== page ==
World known Norwegian freelance journalist and author Åsne Seierstad is currently doing a short, but intensive China tour; paying visits to Shanghai, Nanjing and Beijing. In addition to being one of the headliners at the Shanghai International Literary Festival, while staying in Shanghai she also held a press meeting at Changning Library, participated in a seminar at the prestigious Fudan University as well as doing a workshop with the Shanghai Writers Association.
More than 60 authors from 22 countries participated in the 8th annual Shanghai International Literary Festival, where Seierstad on March 6 took part in 2 separate events. Along with authors Riitta Jalonen (FIN), Lars Bukdahl (DK) and Sjon (ICL), she participated in a literary lunch with the theme “Nordic literature, Smorrebrod and Aquavit” where they discussed the implications of being writers from a remote Nordic country.
“Being from a small country that doesn’t have an imperialist background gives me a privilege authors from many other, bigger countries don’t have” she said. She jokingly describes Norway as “democratic to the bone”, that might be why we’ve often managed to keep an unbiased view on many of the conflicts in the world today.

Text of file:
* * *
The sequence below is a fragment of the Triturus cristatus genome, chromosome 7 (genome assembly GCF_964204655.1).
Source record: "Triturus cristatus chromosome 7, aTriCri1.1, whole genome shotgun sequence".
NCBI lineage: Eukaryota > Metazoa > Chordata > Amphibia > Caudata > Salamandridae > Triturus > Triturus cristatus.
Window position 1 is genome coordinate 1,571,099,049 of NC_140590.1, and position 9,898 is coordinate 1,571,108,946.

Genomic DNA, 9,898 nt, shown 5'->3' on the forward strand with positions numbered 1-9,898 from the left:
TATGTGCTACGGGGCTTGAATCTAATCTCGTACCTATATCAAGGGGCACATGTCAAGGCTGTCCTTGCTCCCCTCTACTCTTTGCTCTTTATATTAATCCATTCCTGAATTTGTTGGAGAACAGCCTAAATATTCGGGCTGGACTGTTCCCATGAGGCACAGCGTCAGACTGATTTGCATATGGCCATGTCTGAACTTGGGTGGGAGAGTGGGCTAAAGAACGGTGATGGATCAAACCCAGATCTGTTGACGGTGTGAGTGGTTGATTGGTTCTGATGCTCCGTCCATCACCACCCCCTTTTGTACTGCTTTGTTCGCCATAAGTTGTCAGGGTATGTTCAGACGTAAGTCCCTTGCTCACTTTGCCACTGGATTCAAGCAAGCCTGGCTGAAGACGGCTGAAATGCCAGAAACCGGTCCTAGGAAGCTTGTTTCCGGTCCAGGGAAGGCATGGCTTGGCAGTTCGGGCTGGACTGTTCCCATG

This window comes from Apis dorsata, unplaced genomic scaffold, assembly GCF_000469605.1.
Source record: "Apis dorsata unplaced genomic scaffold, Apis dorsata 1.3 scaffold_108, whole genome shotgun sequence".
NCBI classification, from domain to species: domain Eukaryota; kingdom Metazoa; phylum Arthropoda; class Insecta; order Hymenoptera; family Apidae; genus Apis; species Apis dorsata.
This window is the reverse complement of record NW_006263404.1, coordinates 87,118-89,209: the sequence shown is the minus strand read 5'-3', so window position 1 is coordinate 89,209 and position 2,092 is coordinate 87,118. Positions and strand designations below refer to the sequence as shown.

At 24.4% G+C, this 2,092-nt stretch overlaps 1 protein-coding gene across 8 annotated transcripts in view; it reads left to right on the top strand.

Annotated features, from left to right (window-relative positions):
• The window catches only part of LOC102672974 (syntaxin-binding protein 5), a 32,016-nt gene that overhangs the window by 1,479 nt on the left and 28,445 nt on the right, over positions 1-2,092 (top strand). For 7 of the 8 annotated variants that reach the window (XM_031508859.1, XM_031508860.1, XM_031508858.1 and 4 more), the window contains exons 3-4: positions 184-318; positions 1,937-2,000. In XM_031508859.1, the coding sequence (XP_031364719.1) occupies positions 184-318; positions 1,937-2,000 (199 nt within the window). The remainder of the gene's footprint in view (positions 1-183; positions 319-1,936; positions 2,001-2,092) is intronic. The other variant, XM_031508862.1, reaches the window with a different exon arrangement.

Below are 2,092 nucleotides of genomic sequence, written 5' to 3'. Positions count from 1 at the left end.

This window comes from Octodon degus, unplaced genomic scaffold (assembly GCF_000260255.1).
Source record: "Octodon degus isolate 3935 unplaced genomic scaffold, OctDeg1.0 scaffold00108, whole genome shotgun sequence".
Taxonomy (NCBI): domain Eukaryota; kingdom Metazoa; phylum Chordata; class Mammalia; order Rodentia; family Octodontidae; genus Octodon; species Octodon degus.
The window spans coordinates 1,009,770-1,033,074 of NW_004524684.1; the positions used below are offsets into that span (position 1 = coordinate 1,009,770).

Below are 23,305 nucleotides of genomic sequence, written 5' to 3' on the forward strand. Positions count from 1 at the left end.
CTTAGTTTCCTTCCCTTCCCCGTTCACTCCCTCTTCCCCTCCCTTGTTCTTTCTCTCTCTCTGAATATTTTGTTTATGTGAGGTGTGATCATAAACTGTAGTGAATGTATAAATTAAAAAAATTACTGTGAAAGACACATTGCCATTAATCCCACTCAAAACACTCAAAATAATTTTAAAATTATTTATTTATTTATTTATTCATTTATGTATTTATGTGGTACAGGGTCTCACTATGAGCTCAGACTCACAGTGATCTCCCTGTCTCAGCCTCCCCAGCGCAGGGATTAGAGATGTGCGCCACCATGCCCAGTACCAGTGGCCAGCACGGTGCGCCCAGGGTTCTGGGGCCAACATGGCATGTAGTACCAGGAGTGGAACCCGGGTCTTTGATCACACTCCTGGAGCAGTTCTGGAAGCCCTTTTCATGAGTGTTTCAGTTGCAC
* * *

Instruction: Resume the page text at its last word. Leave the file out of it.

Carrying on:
“But my writing is that of a reporter; I have a realistic approach to writing, writing stories from the real world. I don’t regard myself as creative in the way that poets are” she said, referring to her fellow writers. “But understanding the culture I report from is crucial when I want do describe them later, therefore I always search for novels in the country I work in. My stories are out there, not inside me”.
At the Shanghai International Literary Festival, Seierstad also had a session where she told her experiences reporting from war-zones. Referring to her last book “The Angel of Grotzny” , she spoke of her experiences from being a reporter in a country torn by war, and how it has affected people there, especially the children. “In a novel you can write things that are hard to express in a news article, and in this case my writing technique is more apt for novels then news reporting”. Seierstad is known for her straight forward writing style, and she sometimes uses brutal means in her portrayal. “Chechnya is a forgotten conflict”, she explains. “It is necessary to use means that make people listen, I write out of consciousness.”